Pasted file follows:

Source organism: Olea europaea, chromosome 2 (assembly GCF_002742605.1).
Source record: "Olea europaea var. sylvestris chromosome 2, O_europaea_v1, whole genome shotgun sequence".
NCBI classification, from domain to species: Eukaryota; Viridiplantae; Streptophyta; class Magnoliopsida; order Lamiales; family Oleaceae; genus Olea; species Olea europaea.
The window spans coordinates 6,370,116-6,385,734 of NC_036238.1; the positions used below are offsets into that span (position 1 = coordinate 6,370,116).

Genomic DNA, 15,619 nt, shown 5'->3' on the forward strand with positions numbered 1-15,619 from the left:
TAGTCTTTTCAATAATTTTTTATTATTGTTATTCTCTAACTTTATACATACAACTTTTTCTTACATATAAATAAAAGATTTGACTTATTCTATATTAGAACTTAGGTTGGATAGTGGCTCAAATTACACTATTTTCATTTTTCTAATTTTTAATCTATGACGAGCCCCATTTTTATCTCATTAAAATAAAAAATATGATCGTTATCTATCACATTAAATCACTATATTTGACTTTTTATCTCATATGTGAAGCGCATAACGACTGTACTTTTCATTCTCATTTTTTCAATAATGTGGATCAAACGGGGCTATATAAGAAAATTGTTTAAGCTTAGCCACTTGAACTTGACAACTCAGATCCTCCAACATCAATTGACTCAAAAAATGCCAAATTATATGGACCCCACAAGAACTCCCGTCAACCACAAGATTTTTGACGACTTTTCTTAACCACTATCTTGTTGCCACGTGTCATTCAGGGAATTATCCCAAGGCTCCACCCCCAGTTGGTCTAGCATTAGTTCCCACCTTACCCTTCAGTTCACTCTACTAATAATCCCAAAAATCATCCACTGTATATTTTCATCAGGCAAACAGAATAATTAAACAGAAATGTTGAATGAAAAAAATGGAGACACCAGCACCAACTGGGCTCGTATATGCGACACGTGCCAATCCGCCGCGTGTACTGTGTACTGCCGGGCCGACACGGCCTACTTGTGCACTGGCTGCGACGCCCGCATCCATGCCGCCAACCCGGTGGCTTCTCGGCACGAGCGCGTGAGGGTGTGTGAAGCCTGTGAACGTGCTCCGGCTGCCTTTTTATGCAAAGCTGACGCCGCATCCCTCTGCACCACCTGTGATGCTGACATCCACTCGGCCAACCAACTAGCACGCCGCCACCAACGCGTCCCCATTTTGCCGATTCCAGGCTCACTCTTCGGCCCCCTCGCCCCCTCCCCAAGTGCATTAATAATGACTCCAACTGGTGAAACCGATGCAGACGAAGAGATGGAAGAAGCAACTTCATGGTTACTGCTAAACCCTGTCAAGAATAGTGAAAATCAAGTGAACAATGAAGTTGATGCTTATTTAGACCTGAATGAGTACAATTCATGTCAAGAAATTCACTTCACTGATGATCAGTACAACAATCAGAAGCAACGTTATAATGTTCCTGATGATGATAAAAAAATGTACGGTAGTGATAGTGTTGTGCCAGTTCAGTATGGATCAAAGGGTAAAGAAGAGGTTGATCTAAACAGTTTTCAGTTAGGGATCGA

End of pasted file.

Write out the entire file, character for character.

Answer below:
Source organism: Olea europaea, chromosome 2 (assembly GCF_002742605.1).
Source record: "Olea europaea var. sylvestris chromosome 2, O_europaea_v1, whole genome shotgun sequence".
NCBI classification, from domain to species: Eukaryota; Viridiplantae; Streptophyta; class Magnoliopsida; order Lamiales; family Oleaceae; genus Olea; species Olea europaea.
The window spans coordinates 6,370,116-6,385,734 of NC_036238.1; the positions used below are offsets into that span (position 1 = coordinate 6,370,116).

Genomic DNA, 15,619 nt, shown 5'->3' on the forward strand with positions numbered 1-15,619 from the left:
TAGTCTTTTCAATAATTTTTTATTATTGTTATTCTCTAACTTTATACATACAACTTTTTCTTACATATAAATAAAAGATTTGACTTATTCTATATTAGAACTTAGGTTGGATAGTGGCTCAAATTACACTATTTTCATTTTTCTAATTTTTAATCTATGACGAGCCCCATTTTTATCTCATTAAAATAAAAAATATGATCGTTATCTATCACATTAAATCACTATATTTGACTTTTTATCTCATATGTGAAGCGCATAACGACTGTACTTTTCATTCTCATTTTTTCAATAATGTGGATCAAACGGGGCTATATAAGAAAATTGTTTAAGCTTAGCCACTTGAACTTGACAACTCAGATCCTCCAACATCAATTGACTCAAAAAATGCCAAATTATATGGACCCCACAAGAACTCCCGTCAACCACAAGATTTTTGACGACTTTTCTTAACCACTATCTTGTTGCCACGTGTCATTCAGGGAATTATCCCAAGGCTCCACCCCCAGTTGGTCTAGCATTAGTTCCCACCTTACCCTTCAGTTCACTCTACTAATAATCCCAAAAATCATCCACTGTATATTTTCATCAGGCAAACAGAATAATTAAACAGAAATGTTGAATGAAAAAAATGGAGACACCAGCACCAACTGGGCTCGTATATGCGACACGTGCCAATCCGCCGCGTGTACTGTGTACTGCCGGGCCGACACGGCCTACTTGTGCACTGGCTGCGACGCCCGCATCCATGCCGCCAACCCGGTGGCTTCTCGGCACGAGCGCGTGAGGGTGTGTGAAGCCTGTGAACGTGCTCCGGCTGCCTTTTTATGCAAAGCTGACGCCGCATCCCTCTGCACCACCTGTGATGCTGACATCCACTCGGCCAACCAACTAGCACGCCGCCACCAACGCGTCCCCATTTTGCCGATTCCAGGCTCACTCTTCGGCCCCCTCGCCCCCTCCCCAAGTGCATTAATAATGACTCCAACTGGTGAAACCGATGCAGACGAAGAGATGGAAGAAGCAACTTCATGGTTACTGCTAAACCCTGTCAAGAATAGTGAAAATCAAGTGAACAATGAAGTTGATGCTTATTTAGACCTGAATGAGTACAATTCATGTCAAGAAATTCACTTCACTGATGATCAGTACAACAATCAGAAGCAACGTTATAATGTTCCTGATGATGATAAAAAAATGTACGGTAGTGATAGTGTTGTGCCAGTTCAGTATGGATCAAAGGGTAAAGAAGAGGTTGATCTAAACAGTTTTCAGTTAGGGATCGA